Wednesday May 05 2010
Lincoln’s police staffing ranked among worst in state
By: Stephanie Dumm, News Messenger Reporter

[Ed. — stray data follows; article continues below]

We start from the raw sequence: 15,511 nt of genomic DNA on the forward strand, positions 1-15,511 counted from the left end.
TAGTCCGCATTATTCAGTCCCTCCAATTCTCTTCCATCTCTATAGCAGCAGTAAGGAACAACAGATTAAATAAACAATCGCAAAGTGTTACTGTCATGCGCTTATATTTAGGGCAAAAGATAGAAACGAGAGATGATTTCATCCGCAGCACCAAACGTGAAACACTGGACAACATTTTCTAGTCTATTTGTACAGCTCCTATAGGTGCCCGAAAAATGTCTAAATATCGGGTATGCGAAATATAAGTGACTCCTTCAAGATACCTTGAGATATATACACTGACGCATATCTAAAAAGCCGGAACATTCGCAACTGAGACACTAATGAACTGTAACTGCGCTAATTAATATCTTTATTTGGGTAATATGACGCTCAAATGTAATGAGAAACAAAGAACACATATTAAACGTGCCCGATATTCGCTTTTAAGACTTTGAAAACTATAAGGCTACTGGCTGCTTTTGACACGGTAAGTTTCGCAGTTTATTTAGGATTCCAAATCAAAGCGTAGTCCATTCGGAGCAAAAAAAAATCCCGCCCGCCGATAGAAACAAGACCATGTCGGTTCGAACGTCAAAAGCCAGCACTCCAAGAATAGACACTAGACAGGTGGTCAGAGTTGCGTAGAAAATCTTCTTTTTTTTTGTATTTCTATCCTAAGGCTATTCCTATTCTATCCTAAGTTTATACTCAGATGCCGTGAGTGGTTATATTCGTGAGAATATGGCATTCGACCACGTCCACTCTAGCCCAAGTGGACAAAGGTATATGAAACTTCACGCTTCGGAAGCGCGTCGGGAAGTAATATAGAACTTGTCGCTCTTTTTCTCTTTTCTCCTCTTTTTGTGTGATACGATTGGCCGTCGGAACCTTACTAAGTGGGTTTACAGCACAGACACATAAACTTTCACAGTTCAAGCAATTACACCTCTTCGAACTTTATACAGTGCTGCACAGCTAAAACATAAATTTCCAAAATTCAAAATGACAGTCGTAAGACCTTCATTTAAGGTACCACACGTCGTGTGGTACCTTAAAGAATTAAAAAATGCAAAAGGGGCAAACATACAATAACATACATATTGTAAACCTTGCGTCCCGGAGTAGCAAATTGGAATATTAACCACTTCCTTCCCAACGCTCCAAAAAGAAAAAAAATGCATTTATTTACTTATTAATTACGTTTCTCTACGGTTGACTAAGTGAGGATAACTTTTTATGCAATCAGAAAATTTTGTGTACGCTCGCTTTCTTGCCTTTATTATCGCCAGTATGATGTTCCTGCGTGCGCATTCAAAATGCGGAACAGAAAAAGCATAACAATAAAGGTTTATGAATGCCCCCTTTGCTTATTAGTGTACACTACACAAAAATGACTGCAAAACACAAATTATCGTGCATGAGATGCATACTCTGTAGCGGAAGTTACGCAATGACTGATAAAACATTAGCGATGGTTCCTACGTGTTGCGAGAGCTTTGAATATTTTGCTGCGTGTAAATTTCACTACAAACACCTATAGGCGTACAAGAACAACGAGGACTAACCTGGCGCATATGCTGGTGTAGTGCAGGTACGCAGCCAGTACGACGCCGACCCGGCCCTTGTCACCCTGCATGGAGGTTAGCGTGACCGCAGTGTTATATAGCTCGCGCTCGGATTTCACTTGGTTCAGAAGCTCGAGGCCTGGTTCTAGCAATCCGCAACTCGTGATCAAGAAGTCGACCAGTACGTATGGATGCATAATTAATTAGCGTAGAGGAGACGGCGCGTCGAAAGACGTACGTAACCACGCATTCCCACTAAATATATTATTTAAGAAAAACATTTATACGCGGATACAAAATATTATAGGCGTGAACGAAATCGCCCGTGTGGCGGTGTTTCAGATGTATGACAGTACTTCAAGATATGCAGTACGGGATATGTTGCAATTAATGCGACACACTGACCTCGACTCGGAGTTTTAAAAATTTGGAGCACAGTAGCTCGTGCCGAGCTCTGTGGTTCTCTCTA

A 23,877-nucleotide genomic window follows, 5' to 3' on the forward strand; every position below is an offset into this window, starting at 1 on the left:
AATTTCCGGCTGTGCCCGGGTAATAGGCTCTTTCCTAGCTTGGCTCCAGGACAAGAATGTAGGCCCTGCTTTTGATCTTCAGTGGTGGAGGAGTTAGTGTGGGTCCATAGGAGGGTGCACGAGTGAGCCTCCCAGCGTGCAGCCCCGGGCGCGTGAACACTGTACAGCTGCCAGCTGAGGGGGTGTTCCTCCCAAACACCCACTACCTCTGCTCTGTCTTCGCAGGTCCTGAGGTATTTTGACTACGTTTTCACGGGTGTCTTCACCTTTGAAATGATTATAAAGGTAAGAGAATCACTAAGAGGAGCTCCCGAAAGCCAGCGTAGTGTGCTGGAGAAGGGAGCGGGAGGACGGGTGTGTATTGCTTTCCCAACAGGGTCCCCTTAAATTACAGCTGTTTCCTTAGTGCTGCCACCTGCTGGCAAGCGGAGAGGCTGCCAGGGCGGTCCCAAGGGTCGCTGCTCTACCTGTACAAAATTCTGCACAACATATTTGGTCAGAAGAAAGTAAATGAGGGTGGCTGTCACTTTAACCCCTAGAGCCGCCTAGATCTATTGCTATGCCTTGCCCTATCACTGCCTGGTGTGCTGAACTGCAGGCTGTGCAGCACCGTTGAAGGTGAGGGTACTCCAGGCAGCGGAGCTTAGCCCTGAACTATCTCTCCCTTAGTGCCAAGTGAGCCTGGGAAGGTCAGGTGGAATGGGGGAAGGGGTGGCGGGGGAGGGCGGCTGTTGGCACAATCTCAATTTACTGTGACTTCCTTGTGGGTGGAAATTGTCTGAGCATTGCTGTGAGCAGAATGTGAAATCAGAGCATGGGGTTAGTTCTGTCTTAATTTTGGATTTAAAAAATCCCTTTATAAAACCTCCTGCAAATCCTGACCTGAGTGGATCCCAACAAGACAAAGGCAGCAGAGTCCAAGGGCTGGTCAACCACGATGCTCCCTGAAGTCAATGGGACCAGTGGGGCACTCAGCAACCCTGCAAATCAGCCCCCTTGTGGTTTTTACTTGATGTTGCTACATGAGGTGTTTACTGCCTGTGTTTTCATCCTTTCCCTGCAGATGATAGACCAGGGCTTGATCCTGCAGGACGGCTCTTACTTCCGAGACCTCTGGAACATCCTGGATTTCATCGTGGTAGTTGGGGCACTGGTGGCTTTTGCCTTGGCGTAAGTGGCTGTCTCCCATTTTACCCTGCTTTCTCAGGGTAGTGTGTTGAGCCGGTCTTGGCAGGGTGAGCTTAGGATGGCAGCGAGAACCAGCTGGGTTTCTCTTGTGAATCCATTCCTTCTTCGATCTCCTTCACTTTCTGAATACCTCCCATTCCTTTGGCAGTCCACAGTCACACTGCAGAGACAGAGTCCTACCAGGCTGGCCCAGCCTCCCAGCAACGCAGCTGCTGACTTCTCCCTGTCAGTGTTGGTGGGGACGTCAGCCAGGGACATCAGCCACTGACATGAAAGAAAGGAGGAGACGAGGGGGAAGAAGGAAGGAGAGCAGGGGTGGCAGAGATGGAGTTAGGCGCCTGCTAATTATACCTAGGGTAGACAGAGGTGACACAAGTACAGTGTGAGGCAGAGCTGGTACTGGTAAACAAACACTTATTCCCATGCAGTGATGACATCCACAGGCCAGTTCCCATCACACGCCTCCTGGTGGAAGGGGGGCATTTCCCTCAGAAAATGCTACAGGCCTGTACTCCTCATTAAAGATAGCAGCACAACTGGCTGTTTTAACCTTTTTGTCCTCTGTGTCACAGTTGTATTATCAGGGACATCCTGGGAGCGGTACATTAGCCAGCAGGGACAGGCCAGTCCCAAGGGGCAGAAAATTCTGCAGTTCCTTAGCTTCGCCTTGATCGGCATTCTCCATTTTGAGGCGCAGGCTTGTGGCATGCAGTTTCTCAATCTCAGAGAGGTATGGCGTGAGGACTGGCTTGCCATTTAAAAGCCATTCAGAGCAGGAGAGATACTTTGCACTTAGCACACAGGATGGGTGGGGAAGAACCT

The 65 residents at Tuesday night’s city-budget workshop were given a snapshot of how poorly the Lincoln Police Department staffing rates compared to most police departments in the state. A staffing survey of 178 California police departments done in 2009 by California Police Chief’s Association, according to acting Police Chief Paul Shelgren, ranks Lincoln on the bottom 175 out of 178 departments. Compared to Lincoln’s .76 officers per thousand residents, Roseville has 1.12 officer per thousand and Rocklin has .95 per thousand residents, according to Shelgren A look at possible reductions to the police department due to the $2 million gap in the General Fund between revenues and expenditures was also given at Tuesday’s workshop. Lincoln City Manager Jim Estep answered some of the top public-safety questions received in the past few months before acting Police Chief Paul Shelgren presented the police department’s budget. One question asked by the public related to the standard level of police staffing for a city of Lincoln’s size. The nationwide standard is 2 police officers for every 1,000 residents, according to Estep. California’s standard is 1.5 officers per 1,000 residents, and Lincoln had 1.2 officers per 1,000 residents in 2007, according to Estep. This year, Lincoln has .76 officers per 1,000 residents. Estep also said “the most common comment received (from residents) is to reduce employee salaries and benefits in Lincoln.” In relation to the police department, Estep said, officers “tentatively agreed to salary and benefit concessions for 2010-2011.” Those concessions include no cost-of-living adjustments and merit increases, according to Estep, and employees paying 9 percent of their Public Employee Retirement System (PERS) benefits, which is currently paid by the city. According to Tuesday’s budget summary by Shelgren, salaries will increase by 6 percent and benefits will decrease by 6 percent. Shelgren told The News Messenger Wednesday this is because officers will pay 9 percent of their PERS benefits, which will be automatically deducted from their paychecks, instead of taking the 4.8 percent salary reductions that they took last year, Shelgren discussed possible changes to the support-services budget that include a $26,800 reduction for training due to in-house training and an $8,000 reduction for travel and meetings. Support services is responsible for tasks such as conducting criminal investigations and maintaining “critical departmental records,” Shelgren said. For the police department’s operating costs, the total proposed budget cuts are $500,428, which is a 29 percent decrease for operating costs. The operations budget includes youth services and police officers. Possible reductions to operations include loss of the community services officer, youth services officer, traffic officer and patrol officer. Shelgren said Wednesday that it’s unknown how many patrol officers could lose their jobs due to budget cuts. It won’t be known, Shelgren said, until the city receives its revenue report and the final city budget is put together. Ten-year resident Phil Brelje told City Council and staff Tuesday that the police department is “beginning to be a reactive agency.” “As crime occurs, they respond to it and can’t prevent crime and track down gangs,” Brelje said. “We need to keep officers on the street to be proactive.” Jim Macauley also addressed the council and staff, introducing himself as a Lincoln resident, before correcting himself and saying he is a Newcastle resident. Macauley is active in Team Lincoln and the Lincoln Tea Party Patriots. “Everyone is grateful to the Police Officers Association’s efforts that have been made to reduce costs,” Macauley said. “Granted, the changes are welcome and need to happen, but if I were advising from a consultant position, I would say look at cost per employees.” Macauley suggested police salaries be reduced to help balance the budget. After the meeting, The News Messenger talked to Steve Krueger, a youth services officer for the city of Lincoln. “(The budget) seems reasonable but I think there are still a lot of unknowns,” Krueger said. “Everyone knows there has to be give and take on both sides.” When asked what the possible loss of a youth services officer would do for Lincoln, Krueger said it would affect prevention efforts with youth when it comes to interacting with youth and preventing crime.